Continuing on our journey into Derek Sivers’ phenomenal book Anything You Want, here’s the premise for each of the chapter’s 21 to 30:
21. Care about your customers more than about yourself: Every business is created to solve a problem, care for your customers until their problem is solved (that’s the mission – it’s not about making all the money in the world – unless of course that is your mission – Ed).
22. Like you don’t need the money: Run your business like you don’t need the money. Or to put it another way, never show desperation.
23. Don’t punish everyone for one person’s mistake: I love this one. Just because one customer is a pain in the ass, don’t treat everyone like you would them. As my mum used to say “allow people their power”. Derek’s big beef is the amount of signage we see everywhere: “Don’t do this.”; “Don’t do that.”; “Don’t do anything.”.
24. A real person, a lot like you: Social media has normalised bad behaviour. We’ve stopped thinking about people as being real. In short, be nice to people and make the world care again.
25. You should feel pain when unclear: When you email a confusing message to 2 million customers, you get back a world of pain in replies. When we publish a confusing blog post we hear crickets in response. This is exactly what we deserve. Take care of your words and message.
26. The most successful email I ever wrote: Derek’s most successful email was not a sales promotion, it was his “Thank you for ordering from CD Baby” automated reply. Instead of the usual boring message, he added humour. As a result it went viral (Apple also take great care with their unboxing messages, as do some of the Virgin group of companies, and many others since). It’s the little things that count.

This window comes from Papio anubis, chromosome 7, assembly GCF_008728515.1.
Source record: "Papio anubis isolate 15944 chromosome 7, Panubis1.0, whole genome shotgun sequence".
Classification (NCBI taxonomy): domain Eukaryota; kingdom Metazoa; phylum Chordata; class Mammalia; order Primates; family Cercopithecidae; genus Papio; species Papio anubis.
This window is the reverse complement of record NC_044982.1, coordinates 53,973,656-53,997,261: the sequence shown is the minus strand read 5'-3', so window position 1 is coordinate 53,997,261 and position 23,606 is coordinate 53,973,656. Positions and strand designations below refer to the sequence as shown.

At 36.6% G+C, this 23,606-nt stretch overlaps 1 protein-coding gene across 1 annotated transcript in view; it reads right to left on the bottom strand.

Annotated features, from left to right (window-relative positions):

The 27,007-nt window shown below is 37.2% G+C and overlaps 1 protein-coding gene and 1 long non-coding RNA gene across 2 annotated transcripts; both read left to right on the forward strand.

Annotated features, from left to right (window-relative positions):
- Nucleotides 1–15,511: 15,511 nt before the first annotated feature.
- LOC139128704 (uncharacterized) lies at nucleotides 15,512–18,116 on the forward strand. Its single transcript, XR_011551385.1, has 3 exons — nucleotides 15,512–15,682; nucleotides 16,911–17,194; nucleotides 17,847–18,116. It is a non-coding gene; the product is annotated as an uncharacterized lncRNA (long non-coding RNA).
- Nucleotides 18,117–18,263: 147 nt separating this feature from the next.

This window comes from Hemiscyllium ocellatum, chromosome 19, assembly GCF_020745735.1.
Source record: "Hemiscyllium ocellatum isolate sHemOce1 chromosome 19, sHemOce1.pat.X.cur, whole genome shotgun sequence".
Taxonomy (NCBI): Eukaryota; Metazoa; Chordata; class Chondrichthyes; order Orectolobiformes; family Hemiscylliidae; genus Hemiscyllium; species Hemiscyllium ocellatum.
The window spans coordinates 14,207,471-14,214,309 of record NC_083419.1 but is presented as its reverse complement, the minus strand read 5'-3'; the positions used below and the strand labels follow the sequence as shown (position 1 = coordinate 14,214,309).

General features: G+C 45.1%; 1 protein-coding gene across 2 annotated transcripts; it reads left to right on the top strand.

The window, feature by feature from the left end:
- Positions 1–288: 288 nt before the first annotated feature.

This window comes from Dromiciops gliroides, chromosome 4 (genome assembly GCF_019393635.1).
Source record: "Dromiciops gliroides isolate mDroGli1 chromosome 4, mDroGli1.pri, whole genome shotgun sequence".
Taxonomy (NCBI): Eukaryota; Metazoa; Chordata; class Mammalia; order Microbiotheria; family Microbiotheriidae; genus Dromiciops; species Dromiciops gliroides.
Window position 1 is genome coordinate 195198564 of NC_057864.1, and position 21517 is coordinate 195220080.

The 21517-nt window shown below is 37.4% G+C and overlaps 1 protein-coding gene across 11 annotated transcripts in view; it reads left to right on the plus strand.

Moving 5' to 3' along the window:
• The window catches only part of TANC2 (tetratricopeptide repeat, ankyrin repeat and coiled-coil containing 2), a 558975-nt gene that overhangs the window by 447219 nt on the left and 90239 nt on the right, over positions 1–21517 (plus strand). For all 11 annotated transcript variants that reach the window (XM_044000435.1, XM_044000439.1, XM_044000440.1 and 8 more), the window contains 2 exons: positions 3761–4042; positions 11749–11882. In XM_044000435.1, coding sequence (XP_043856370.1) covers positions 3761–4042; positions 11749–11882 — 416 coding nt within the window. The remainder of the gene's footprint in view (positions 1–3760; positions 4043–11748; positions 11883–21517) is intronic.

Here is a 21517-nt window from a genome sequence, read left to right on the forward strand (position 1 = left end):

27. Little things make all the difference: Derek went further with identifying every little detail of the way his business reacted to customer service and did everything he could think of to improve it. Attention to detail pays dividends if it’s customer focused.
28. It’s OK to be casual: This one is also dear to my heart. Instead of running expensive staff recruitment campaigns using big data to identify the right people, just ask your existing employees if they know anyone who might be suitable. Derek employed a whole bunch of good people this way. I guess you could say our reputations depend on it if we have a job and we recommend a friend to join.
29. Naïve Quitting: Part of my mentoring business was helping small businesses find good employees. I’d always recommend Seth Godin’s book Linchpin to each newly hired employee. The message was “give them this book, and they will become your best employee”. Derek’s take on this is do what YOU think is the right thing to do, NOT what has been normalised. When Derek quit his first job, he picked and trained a replacement without telling a sole. As a result, when he handed in his notice, his employer just accepted it. Few people would even think of doing that. Go the extra mile.
30. Prepare to double: you’re either expanding or shrinking, when expanding, always make sure you have ample room to do so, that way you’re never sending out the wrong message (e.g. “help, we can’t handle this anymore”).
I've spent my working life starting and running a whole variety of businesses, from my first QPL Express Couriers where I travelled over 100,000 miles every year delivering packages on a motorcycle (along with a whole bunch of colleagues) to Accountz.com which made a major in-road in the UK, to ProofMEDIA my current business that focuses on Copywriting and the International Copywriters Association, which helps copywriters learn more about copywriting and the copywriting industry around the world.
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